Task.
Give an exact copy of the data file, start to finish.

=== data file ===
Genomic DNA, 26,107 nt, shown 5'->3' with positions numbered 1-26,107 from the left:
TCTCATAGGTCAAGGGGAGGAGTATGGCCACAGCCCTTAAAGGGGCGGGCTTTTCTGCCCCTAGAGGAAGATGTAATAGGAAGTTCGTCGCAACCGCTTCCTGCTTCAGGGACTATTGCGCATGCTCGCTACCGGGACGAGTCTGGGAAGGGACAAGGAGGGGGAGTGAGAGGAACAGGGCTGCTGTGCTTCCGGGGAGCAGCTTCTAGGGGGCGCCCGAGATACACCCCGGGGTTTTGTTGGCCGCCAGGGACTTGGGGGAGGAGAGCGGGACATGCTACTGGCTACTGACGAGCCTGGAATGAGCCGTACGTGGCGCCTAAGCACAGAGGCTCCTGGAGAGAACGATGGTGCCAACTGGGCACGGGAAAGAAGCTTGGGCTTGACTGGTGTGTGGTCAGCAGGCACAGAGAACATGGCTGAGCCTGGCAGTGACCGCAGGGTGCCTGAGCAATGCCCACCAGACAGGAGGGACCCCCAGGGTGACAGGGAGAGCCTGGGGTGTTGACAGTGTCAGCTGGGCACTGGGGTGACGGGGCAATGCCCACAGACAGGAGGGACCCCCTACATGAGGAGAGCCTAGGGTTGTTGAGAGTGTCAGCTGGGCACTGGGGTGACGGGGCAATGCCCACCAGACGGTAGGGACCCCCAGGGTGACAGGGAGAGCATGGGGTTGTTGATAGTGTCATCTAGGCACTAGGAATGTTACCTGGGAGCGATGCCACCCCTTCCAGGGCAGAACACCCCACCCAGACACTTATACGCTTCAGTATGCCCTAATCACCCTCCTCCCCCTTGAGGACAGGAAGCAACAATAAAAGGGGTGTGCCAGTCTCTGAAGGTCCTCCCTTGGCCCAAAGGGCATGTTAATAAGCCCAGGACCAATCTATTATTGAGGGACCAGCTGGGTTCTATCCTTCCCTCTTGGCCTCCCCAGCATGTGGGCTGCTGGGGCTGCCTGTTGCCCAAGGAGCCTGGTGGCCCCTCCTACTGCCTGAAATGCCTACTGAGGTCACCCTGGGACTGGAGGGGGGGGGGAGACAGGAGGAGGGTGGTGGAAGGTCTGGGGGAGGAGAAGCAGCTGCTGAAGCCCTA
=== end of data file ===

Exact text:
Genomic DNA, 26,107 nt, shown 5'->3' with positions numbered 1-26,107 from the left:
TCTCATAGGTCAAGGGGAGGAGTATGGCCACAGCCCTTAAAGGGGCGGGCTTTTCTGCCCCTAGAGGAAGATGTAATAGGAAGTTCGTCGCAACCGCTTCCTGCTTCAGGGACTATTGCGCATGCTCGCTACCGGGACGAGTCTGGGAAGGGACAAGGAGGGGGAGTGAGAGGAACAGGGCTGCTGTGCTTCCGGGGAGCAGCTTCTAGGGGGCGCCCGAGATACACCCCGGGGTTTTGTTGGCCGCCAGGGACTTGGGGGAGGAGAGCGGGACATGCTACTGGCTACTGACGAGCCTGGAATGAGCCGTACGTGGCGCCTAAGCACAGAGGCTCCTGGAGAGAACGATGGTGCCAACTGGGCACGGGAAAGAAGCTTGGGCTTGACTGGTGTGTGGTCAGCAGGCACAGAGAACATGGCTGAGCCTGGCAGTGACCGCAGGGTGCCTGAGCAATGCCCACCAGACAGGAGGGACCCCCAGGGTGACAGGGAGAGCCTGGGGTGTTGACAGTGTCAGCTGGGCACTGGGGTGACGGGGCAATGCCCACAGACAGGAGGGACCCCCTACATGAGGAGAGCCTAGGGTTGTTGAGAGTGTCAGCTGGGCACTGGGGTGACGGGGCAATGCCCACCAGACGGTAGGGACCCCCAGGGTGACAGGGAGAGCATGGGGTTGTTGATAGTGTCATCTAGGCACTAGGAATGTTACCTGGGAGCGATGCCACCCCTTCCAGGGCAGAACACCCCACCCAGACACTTATACGCTTCAGTATGCCCTAATCACCCTCCTCCCCCTTGAGGACAGGAAGCAACAATAAAAGGGGTGTGCCAGTCTCTGAAGGTCCTCCCTTGGCCCAAAGGGCATGTTAATAAGCCCAGGACCAATCTATTATTGAGGGACCAGCTGGGTTCTATCCTTCCCTCTTGGCCTCCCCAGCATGTGGGCTGCTGGGGCTGCCTGTTGCCCAAGGAGCCTGGTGGCCCCTCCTACTGCCTGAAATGCCTACTGAGGTCACCCTGGGACTGGAGGGGGGGGGGAGACAGGAGGAGGGTGGTGGAAGGTCTGGGGGAGGAGAAGCAGCTGCTGAAGCCCTA